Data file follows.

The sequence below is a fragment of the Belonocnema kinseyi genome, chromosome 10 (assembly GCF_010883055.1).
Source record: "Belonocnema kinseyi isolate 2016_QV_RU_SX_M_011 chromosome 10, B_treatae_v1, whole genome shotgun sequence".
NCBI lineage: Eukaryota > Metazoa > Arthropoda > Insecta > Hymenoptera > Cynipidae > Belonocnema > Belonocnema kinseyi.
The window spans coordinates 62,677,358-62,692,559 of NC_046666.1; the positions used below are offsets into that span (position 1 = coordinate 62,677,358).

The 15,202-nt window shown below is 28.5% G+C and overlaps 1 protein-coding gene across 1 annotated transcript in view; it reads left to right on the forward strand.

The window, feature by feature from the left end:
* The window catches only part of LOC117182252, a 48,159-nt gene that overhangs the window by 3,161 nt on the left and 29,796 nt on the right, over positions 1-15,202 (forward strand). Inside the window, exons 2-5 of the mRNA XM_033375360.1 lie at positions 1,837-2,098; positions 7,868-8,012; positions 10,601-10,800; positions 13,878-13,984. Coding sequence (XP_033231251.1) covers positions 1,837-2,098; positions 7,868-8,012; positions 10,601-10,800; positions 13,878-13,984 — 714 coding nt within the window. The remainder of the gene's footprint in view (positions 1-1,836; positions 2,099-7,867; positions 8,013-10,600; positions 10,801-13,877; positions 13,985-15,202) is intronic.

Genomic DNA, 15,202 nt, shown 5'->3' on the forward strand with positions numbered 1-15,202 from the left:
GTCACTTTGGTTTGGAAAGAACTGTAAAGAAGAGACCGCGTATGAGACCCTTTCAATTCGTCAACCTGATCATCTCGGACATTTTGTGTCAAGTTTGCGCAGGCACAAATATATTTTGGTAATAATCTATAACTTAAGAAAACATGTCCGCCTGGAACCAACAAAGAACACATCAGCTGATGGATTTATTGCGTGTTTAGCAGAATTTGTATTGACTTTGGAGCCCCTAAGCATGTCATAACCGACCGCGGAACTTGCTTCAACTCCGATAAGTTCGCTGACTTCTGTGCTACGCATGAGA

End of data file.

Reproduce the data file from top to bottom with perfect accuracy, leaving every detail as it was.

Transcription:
The sequence below is a fragment of the Belonocnema kinseyi genome, chromosome 10 (assembly GCF_010883055.1).
Source record: "Belonocnema kinseyi isolate 2016_QV_RU_SX_M_011 chromosome 10, B_treatae_v1, whole genome shotgun sequence".
NCBI lineage: Eukaryota > Metazoa > Arthropoda > Insecta > Hymenoptera > Cynipidae > Belonocnema > Belonocnema kinseyi.
The window spans coordinates 62,677,358-62,692,559 of NC_046666.1; the positions used below are offsets into that span (position 1 = coordinate 62,677,358).

The 15,202-nt window shown below is 28.5% G+C and overlaps 1 protein-coding gene across 1 annotated transcript in view; it reads left to right on the forward strand.

The window, feature by feature from the left end:
* The window catches only part of LOC117182252, a 48,159-nt gene that overhangs the window by 3,161 nt on the left and 29,796 nt on the right, over positions 1-15,202 (forward strand). Inside the window, exons 2-5 of the mRNA XM_033375360.1 lie at positions 1,837-2,098; positions 7,868-8,012; positions 10,601-10,800; positions 13,878-13,984. Coding sequence (XP_033231251.1) covers positions 1,837-2,098; positions 7,868-8,012; positions 10,601-10,800; positions 13,878-13,984 — 714 coding nt within the window. The remainder of the gene's footprint in view (positions 1-1,836; positions 2,099-7,867; positions 8,013-10,600; positions 10,801-13,877; positions 13,985-15,202) is intronic.

Genomic DNA, 15,202 nt, shown 5'->3' on the forward strand with positions numbered 1-15,202 from the left:
GTCACTTTGGTTTGGAAAGAACTGTAAAGAAGAGACCGCGTATGAGACCCTTTCAATTCGTCAACCTGATCATCTCGGACATTTTGTGTCAAGTTTGCGCAGGCACAAATATATTTTGGTAATAATCTATAACTTAAGAAAACATGTCCGCCTGGAACCAACAAAGAACACATCAGCTGATGGATTTATTGCGTGTTTAGCAGAATTTGTATTGACTTTGGAGCCCCTAAGCATGTCATAACCGACCGCGGAACTTGCTTCAACTCCGATAAGTTCGCTGACTTCTGTGCTACGCATGAGA